Good tidings and well-wishes!
Though I don’t ordinarily extend my coverage to fish, I can’t completely disregard these most abundant of vertebrates. Part of the reasoning behind that statement stems from the fact that one of my most popular posts of all time was a brief little snippet I typed up last August which linked to an article I’d stumbled across on Pharyngula that discussed the reproductive organs of arthrodires, the group most famous for producing Dunkleosteus during the late Devonian. This taught me two very valuable lessons:
1: NEVER underestimate the awesome power of PZ Meyers.
2: Dunkleosteus terelli has got to be the most beloved fossilized fish of all time! (Screw you, Tiktaalik roseae and Carcharocles megalodon!)
Since D. terelli itself receives more than enough press coverage, I thought that I’d use this week’s ‘Spotlight’ segment to discuss one of the armored fish’s most unusual relatives: Titanichthys agassizi from the Late Devonian of Morocco and the Midwestern U.S.
A member of the placodermi class, the anthrodira order is chiefly defined by the presence of two bony structures known as ‘gnathal plates’ in each side of the upper jaw: the anterior superognathal and the posterior inferognathal, both of which would slide over a third set of plates known as the inferognathals (which resided in their lower jaws) during a bite from the animal. Like all placoderms, anthrodires lacked teeth, so these gnathal plates would have been razor-sharp in life and presumably worked like a massive pair of scissors with which the animal in question could shear through its prey with devastating force, as a computer-animated Dunkleosteus demonstrates in the following clip from the BBC’s miniseries “Sea Monsters”.
As Philippe Janvier writes in “Early Vertebrates”
“The arthrodires are divided into three major groups: the Actinolepidoidei…the Phylctaenii,…and the Brachythoraci. Only the second and third of these groups possess an articulation device between the skull-roof and the thoratic armour. It consists of a condyle on the anterior dorsolateral plate of the thoratic armour, and a corresponding fossa in the paranuchal plate of the skull-roof.”
For the purposes of this article, we need only concern ourselves with the latter of these three groups. According to this same volume, the Brachythoraci “are easily recognizable by their thick dermal bones with over-lapping or sutured margins. The inferognathal comprises a biting part and a large, posterior non-biting blade…The median dorsal plate has a well-developed ventral keel and the internal surface of the nuchal (‘neck’) plate has two deep pits in which are inserted a paired process of the neurocranium.”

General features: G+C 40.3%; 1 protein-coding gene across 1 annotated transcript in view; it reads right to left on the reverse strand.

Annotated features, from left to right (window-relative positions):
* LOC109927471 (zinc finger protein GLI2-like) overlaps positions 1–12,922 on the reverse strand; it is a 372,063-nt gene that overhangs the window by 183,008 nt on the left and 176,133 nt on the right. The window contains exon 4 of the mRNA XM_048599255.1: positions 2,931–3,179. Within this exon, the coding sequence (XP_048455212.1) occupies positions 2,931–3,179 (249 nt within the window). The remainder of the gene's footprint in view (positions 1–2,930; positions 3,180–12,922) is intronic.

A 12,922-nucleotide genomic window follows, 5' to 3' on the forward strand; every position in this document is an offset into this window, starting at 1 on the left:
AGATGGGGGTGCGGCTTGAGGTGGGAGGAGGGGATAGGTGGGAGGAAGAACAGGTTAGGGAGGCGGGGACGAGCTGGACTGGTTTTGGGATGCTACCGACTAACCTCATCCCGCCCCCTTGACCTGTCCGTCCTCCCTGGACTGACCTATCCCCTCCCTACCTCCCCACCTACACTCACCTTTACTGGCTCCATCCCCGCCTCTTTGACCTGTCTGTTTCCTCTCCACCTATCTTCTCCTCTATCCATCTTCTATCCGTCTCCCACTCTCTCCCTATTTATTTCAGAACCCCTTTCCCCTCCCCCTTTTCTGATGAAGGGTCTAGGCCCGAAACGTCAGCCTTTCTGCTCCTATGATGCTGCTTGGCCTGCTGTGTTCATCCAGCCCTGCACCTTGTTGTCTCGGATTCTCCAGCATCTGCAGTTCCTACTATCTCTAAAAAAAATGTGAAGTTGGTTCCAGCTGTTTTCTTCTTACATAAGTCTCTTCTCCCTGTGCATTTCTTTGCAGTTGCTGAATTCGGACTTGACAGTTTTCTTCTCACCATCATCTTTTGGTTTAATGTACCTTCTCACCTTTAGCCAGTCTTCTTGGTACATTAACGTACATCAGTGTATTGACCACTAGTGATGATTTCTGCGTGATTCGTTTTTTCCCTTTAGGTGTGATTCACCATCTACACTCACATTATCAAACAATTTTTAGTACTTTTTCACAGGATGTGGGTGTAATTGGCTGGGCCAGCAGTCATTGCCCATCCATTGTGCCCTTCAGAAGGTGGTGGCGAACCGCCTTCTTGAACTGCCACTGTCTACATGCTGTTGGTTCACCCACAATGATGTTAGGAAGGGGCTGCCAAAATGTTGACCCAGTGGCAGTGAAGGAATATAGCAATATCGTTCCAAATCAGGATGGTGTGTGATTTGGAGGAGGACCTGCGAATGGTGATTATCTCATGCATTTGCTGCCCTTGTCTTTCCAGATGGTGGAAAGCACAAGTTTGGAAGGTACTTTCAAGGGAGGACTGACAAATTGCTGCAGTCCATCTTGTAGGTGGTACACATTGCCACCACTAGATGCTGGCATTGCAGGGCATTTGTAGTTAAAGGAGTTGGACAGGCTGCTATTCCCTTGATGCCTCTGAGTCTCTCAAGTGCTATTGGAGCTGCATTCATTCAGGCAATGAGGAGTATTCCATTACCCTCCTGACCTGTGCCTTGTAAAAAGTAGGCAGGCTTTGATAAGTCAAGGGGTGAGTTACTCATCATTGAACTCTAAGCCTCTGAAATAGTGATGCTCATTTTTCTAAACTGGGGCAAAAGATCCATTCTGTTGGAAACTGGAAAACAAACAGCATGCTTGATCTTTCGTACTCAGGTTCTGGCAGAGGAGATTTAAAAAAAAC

Right then, having said all that, what’s so special about Titanichthys?
Remember the description which I utilized earlier to describe the biting mechanisms employed by the vast majority of arthrodires such as Dunkleosteus? Well, it turns out that the ‘razor sharp’ cutting edges weren’t especially sharp in Titanichthys. In fact, they were downright dull. Compare, if you please, the following skull reconstructions of Dunkleosteus (on the left) and Titanichthys (on the right).
The second pair doesn’t exactly appear to be the ‘jaws of death’, now does it? In fact, these gnathal plates would have been less than useless as shearing devices, which would render mastication essentially impossible.
However, I think it’s fairly safe to assume that Titanichthys wasn’t feeding through a straw…
The question remains: how did Titanichthys obtain sufficient food with such a puny arsenal in its mouth? The leading school of thought maintains that this massive fish (estimated to have achieved lengths of four to six meters) would have used its proportionally-large maw to literally inhale small, anchovy-like fish and (possibly) krill-like zooplankton. The rudimentary gnathal plates would have presumably been used when the animal closed its mouth for the purposes of retaining all entrapped food matter whilst the excess water it would have consumed in the process of predation was evicted, a technique exercised by a mata mata turtle (Chelus fimbriatus) in the following clip:
Additionally, it’s worth mentioning that Titanichthys sported a pair of extraordinarily large pectoral fins with which it would have theoretically balanced itself while engulfing its miniscule prey. This assumption is based on this region’s similar anatomy in the modern basking shark (Cetorhinus maximus) which dines in a similar fashion.
May the fossil record continue to enchant us all!